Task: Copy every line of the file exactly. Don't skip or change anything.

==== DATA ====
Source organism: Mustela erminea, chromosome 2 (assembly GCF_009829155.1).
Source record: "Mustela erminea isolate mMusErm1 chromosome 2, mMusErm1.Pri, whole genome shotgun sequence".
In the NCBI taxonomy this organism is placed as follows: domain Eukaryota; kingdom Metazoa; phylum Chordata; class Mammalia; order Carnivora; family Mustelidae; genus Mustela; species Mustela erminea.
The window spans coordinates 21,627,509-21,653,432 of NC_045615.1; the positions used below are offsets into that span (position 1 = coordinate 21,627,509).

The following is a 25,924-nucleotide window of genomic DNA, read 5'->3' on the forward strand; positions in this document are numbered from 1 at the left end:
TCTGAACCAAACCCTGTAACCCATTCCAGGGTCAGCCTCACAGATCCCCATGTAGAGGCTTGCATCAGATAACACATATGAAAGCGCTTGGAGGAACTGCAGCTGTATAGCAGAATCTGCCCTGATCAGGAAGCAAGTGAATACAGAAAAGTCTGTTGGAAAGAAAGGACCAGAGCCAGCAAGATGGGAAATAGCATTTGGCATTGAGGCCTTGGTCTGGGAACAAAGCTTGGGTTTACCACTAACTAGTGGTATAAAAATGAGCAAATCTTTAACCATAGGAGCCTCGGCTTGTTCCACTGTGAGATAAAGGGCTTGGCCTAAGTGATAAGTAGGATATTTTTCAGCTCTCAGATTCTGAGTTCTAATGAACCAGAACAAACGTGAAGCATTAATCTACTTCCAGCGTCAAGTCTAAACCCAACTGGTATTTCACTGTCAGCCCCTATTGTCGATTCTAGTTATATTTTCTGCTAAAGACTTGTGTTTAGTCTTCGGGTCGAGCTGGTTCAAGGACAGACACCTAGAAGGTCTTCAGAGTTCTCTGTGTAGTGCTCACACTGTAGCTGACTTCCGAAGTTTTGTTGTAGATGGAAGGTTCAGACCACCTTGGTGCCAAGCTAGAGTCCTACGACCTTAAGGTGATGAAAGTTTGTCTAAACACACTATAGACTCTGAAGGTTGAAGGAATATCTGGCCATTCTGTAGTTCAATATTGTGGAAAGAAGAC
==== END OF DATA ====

Source organism: Mustela erminea, chromosome 2 (assembly GCF_009829155.1).
Source record: "Mustela erminea isolate mMusErm1 chromosome 2, mMusErm1.Pri, whole genome shotgun sequence".
In the NCBI taxonomy this organism is placed as follows: domain Eukaryota; kingdom Metazoa; phylum Chordata; class Mammalia; order Carnivora; family Mustelidae; genus Mustela; species Mustela erminea.
The window spans coordinates 21,627,509-21,653,432 of NC_045615.1; the positions used below are offsets into that span (position 1 = coordinate 21,627,509).

The following is a 25,924-nucleotide window of genomic DNA, read 5'->3' on the forward strand; positions in this document are numbered from 1 at the left end:
TCTGAACCAAACCCTGTAACCCATTCCAGGGTCAGCCTCACAGATCCCCATGTAGAGGCTTGCATCAGATAACACATATGAAAGCGCTTGGAGGAACTGCAGCTGTATAGCAGAATCTGCCCTGATCAGGAAGCAAGTGAATACAGAAAAGTCTGTTGGAAAGAAAGGACCAGAGCCAGCAAGATGGGAAATAGCATTTGGCATTGAGGCCTTGGTCTGGGAACAAAGCTTGGGTTTACCACTAACTAGTGGTATAAAAATGAGCAAATCTTTAACCATAGGAGCCTCGGCTTGTTCCACTGTGAGATAAAGGGCTTGGCCTAAGTGATAAGTAGGATATTTTTCAGCTCTCAGATTCTGAGTTCTAATGAACCAGAACAAACGTGAAGCATTAATCTACTTCCAGCGTCAAGTCTAAACCCAACTGGTATTTCACTGTCAGCCCCTATTGTCGATTCTAGTTATATTTTCTGCTAAAGACTTGTGTTTAGTCTTCGGGTCGAGCTGGTTCAAGGACAGACACCTAGAAGGTCTTCAGAGTTCTCTGTGTAGTGCTCACACTGTAGCTGACTTCCGAAGTTTTGTTGTAGATGGAAGGTTCAGACCACCTTGGTGCCAAGCTAGAGTCCTACGACCTTAAGGTGATGAAAGTTTGTCTAAACACACTATAGACTCTGAAGGTTGAAGGAATATCTGGCCATTCTGTAGTTCAATATTGTGGAAAGAAGAC